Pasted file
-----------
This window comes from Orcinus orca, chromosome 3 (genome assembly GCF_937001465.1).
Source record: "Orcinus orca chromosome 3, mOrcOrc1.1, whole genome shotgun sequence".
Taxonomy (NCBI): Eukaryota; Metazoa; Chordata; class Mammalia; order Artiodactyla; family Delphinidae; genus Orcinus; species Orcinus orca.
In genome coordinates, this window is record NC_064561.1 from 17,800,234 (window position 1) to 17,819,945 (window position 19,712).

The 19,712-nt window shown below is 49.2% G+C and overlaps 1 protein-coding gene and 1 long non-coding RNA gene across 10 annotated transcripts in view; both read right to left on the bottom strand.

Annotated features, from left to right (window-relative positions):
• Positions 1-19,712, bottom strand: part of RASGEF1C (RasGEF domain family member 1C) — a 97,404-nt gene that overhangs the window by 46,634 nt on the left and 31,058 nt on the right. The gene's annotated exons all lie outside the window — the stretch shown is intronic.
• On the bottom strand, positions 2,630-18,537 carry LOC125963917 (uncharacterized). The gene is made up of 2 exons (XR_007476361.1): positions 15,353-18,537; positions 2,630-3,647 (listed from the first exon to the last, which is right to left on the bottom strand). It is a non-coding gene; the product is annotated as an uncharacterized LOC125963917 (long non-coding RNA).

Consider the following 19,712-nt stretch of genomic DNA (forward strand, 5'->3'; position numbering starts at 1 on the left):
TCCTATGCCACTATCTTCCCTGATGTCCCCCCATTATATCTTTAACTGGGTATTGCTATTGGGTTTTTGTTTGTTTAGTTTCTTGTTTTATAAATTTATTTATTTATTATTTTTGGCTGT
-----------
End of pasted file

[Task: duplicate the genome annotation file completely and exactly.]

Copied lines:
This window comes from Orcinus orca, chromosome 3 (genome assembly GCF_937001465.1).
Source record: "Orcinus orca chromosome 3, mOrcOrc1.1, whole genome shotgun sequence".
Taxonomy (NCBI): Eukaryota; Metazoa; Chordata; class Mammalia; order Artiodactyla; family Delphinidae; genus Orcinus; species Orcinus orca.
In genome coordinates, this window is record NC_064561.1 from 17,800,234 (window position 1) to 17,819,945 (window position 19,712).

The 19,712-nt window shown below is 49.2% G+C and overlaps 1 protein-coding gene and 1 long non-coding RNA gene across 10 annotated transcripts in view; both read right to left on the bottom strand.

Annotated features, from left to right (window-relative positions):
• Positions 1-19,712, bottom strand: part of RASGEF1C (RasGEF domain family member 1C) — a 97,404-nt gene that overhangs the window by 46,634 nt on the left and 31,058 nt on the right. The gene's annotated exons all lie outside the window — the stretch shown is intronic.
• On the bottom strand, positions 2,630-18,537 carry LOC125963917 (uncharacterized). The gene is made up of 2 exons (XR_007476361.1): positions 15,353-18,537; positions 2,630-3,647 (listed from the first exon to the last, which is right to left on the bottom strand). It is a non-coding gene; the product is annotated as an uncharacterized LOC125963917 (long non-coding RNA).

Consider the following 19,712-nt stretch of genomic DNA (forward strand, 5'->3'; position numbering starts at 1 on the left):
TCCTATGCCACTATCTTCCCTGATGTCCCCCCATTATATCTTTAACTGGGTATTGCTATTGGGTTTTTGTTTGTTTAGTTTCTTGTTTTATAAATTTATTTATTTATTATTTTTGGCTGT